HOME  |  NEWS  |  BLOGS  |  MESSAGES  |  FEATURES  |  VIDEOS  |  WEBINARS  |  INDUSTRIES  |  FOCUS ON FUNDAMENTALS
  |  REGISTER  |  LOGIN  |  HELP
Blogs
Blog
When Is a Robot Not Mechanical? When It's an Android
9/10/2012

Made of silicone and rat heart cells, the Medusoid engineered jellyfish's muscles contract like a real jellyfish when placed in liquid and shocked.   (Source: California Institute of Technology/Harvard University)
Made of silicone and rat heart cells, the Medusoid engineered jellyfish's muscles contract like a real jellyfish when placed in liquid and shocked.
(Source: California Institute of Technology/Harvard University)

Return to Article

View Comments: Oldest First|Newest First|Threaded View
<<  <  Page 3/3
Jack Rupert, PE
User Rank
Platinum
Living Tissue
Jack Rupert, PE   9/17/2012 11:51:01 AM
NO RATINGS
Since the article mentioned that that the device (maybe not the right word there) using living tissue, I was wondering what they are doing to keep it alive?  Is it simply extracting the nutrients it needs out of the solution it is operating in?  Taking that thought one step further, what is the life-span of something like this and how are the non-living parts recycled with new heart muscle?

By the way, I was thinking the same thing that naperlou said.  From the title, I was wondering about a robotic cell phone.

Ann R. Thryft
User Rank
Blogger
Re: Creepy with a ton of possibilities
Ann R. Thryft   9/18/2012 12:38:22 PM
NO RATINGS
Rob, as I mentioned, several trends are coming together and interacting to boost robotics development, including open source software and cheaper and better electronics (such as cameras and MEMS gyros and other sensors). No doubt motion control advances figure in there, too. Did you have some specific one sin mind? In addition, the Medusoid is an example of the emergence of biorobotics we're starting to see more of.

Ann R. Thryft
User Rank
Blogger
Re: Living Tissue
Ann R. Thryft   9/18/2012 12:56:48 PM
NO RATINGS
Great question, Jack. I think the answer lies more in the realm of  biotech than robotics, at least for now. Does anyone know?

Rob Spiegel
User Rank
Blogger
Re: Creepy with a ton of possibilities
Rob Spiegel   9/18/2012 1:45:15 PM
NO RATINGS
What made me curious, Ann, was the growing number of robotic developments that don't seem to be specifically tied to solving problems. Seems like a lot of the developments are raw research -- which I think if great. I would guess that part of it is that working on robots is fun.

Ann R. Thryft
User Rank
Blogger
Re: Creepy with a ton of possibilities
Ann R. Thryft   9/19/2012 12:56:33 PM
NO RATINGS
Thanks for explaining, Rob. From what I've seen, most of the new, exploding research is aimed at solving very specific problems, and much of it is being funded by the military. A considerably smaller amount, such as Medusoid, is aimed at fundamental, or "raw", research, but a lot of that looks applicable to some the purpose-driven work.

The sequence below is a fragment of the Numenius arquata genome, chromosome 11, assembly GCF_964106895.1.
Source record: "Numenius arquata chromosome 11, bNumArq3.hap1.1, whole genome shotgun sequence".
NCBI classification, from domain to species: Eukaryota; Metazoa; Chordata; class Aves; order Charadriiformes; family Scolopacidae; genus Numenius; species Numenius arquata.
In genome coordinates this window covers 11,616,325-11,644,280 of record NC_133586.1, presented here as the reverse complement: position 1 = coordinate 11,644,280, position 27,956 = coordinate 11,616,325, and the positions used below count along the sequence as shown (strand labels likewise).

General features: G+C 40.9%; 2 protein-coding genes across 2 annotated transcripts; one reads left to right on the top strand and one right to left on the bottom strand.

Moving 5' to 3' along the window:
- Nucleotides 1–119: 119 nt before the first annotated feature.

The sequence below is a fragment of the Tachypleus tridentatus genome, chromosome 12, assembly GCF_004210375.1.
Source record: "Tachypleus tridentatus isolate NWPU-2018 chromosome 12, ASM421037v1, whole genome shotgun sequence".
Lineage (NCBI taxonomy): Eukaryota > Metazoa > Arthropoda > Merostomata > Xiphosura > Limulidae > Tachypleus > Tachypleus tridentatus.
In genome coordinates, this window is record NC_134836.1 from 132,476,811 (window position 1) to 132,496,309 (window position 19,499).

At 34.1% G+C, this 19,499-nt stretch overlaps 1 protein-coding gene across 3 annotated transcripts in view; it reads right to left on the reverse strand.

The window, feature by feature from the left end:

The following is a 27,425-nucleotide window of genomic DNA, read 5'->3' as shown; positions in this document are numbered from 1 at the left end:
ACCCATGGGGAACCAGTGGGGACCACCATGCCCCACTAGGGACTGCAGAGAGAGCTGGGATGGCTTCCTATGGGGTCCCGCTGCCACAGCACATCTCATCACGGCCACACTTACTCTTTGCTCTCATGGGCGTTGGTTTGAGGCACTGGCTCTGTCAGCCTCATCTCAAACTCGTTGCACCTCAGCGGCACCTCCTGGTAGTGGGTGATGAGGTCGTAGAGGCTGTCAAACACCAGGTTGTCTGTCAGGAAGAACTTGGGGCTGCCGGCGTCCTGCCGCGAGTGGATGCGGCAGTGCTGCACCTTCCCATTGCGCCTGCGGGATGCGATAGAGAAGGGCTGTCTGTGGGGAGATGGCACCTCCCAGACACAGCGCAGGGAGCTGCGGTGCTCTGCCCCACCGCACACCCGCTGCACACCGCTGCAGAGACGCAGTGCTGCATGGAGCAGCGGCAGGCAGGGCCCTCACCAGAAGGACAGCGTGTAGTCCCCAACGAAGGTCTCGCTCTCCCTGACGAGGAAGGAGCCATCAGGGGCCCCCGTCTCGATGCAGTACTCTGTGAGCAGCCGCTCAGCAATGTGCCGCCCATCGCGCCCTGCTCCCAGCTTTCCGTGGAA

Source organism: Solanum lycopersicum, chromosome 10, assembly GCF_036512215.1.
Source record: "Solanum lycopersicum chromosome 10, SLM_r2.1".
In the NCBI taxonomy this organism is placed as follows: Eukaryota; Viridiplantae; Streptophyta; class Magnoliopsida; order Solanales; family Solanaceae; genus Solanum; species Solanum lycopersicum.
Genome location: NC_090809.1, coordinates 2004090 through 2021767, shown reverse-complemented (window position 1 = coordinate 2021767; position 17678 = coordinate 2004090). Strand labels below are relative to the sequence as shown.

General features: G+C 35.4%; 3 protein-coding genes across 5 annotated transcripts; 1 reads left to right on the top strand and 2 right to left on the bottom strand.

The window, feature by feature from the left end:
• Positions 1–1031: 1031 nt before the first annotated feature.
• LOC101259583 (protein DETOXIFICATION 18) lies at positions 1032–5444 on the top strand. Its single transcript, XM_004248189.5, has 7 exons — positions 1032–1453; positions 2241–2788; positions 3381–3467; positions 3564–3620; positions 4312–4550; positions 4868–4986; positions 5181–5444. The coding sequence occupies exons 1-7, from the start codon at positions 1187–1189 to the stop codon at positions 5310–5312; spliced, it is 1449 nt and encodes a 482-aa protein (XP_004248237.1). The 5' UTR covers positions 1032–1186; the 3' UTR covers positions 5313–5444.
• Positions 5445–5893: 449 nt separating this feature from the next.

Rob Spiegel
User Rank
Blogger
Re: Creepy with a ton of possibilities
Rob Spiegel   9/19/2012 1:32:17 PM
NO RATINGS
Interesting that the military has such a large role in robotics developments, Ann. I would imagine it's like an iceberg -- what the militrary reveals is probably a small portion of the overall work in this area. A good portion of it is probably secret.

<<  <  Page 3/3
Partner Zone
More Blogs
Valentine's Day feels like the perfect time to get on board with some of the new technologies that will be changing our lives dramatically in the coming years.
Here's your chance to catch up on the best news, trends, and popular articles from Design News this week (ending February 13, 2016).
Back in January we asked our readers to send us photos of their desks and workbenches – and they delivered.
Family of industrial PCs is preconfigured to work with Aerotech's A3200 motion controller.
The US Congress has extended an important tax credit for solar energy, a move that’s good news for future investments in this type of alternative energy and for many stakeholders in the solar industry.
Design News Webinar Series
1/28/2016 11:00 a.m. California / 2:00 p.m. New York
12/8/2015 11:00 a.m. California / 2:00 p.m. New York
2/18/2016 11:00 AM PT | 2:00 PM ET
2/24/2016 11:00 AM PT | 2:00 PM ET
Quick Poll
The Continuing Education Center offers engineers an entirely new way to get the education they need to formulate next-generation solutions.
Jan 11 - 15, Designing ARM Devices Using Segger Tools
SEMESTERS: 1  |  2  |  3  |  4  |  5  |  6 |  7 | 8 | 9


Focus on Fundamentals consists of 45-minute on-line classes that cover a host of technologies. You learn without leaving the comfort of your desk. All classes are taught by subject-matter experts and all are archived. So if you can't attend live, attend at your convenience.
Learn More   |   Login   |   Archived Classes
Twitter Feed
Design News Twitter Feed
Like Us on Facebook

Sponsored Content

Technology Marketplace

Copyright © 2016 UBM Canon, A UBM company, All rights reserved. Privacy Policy | Terms of Service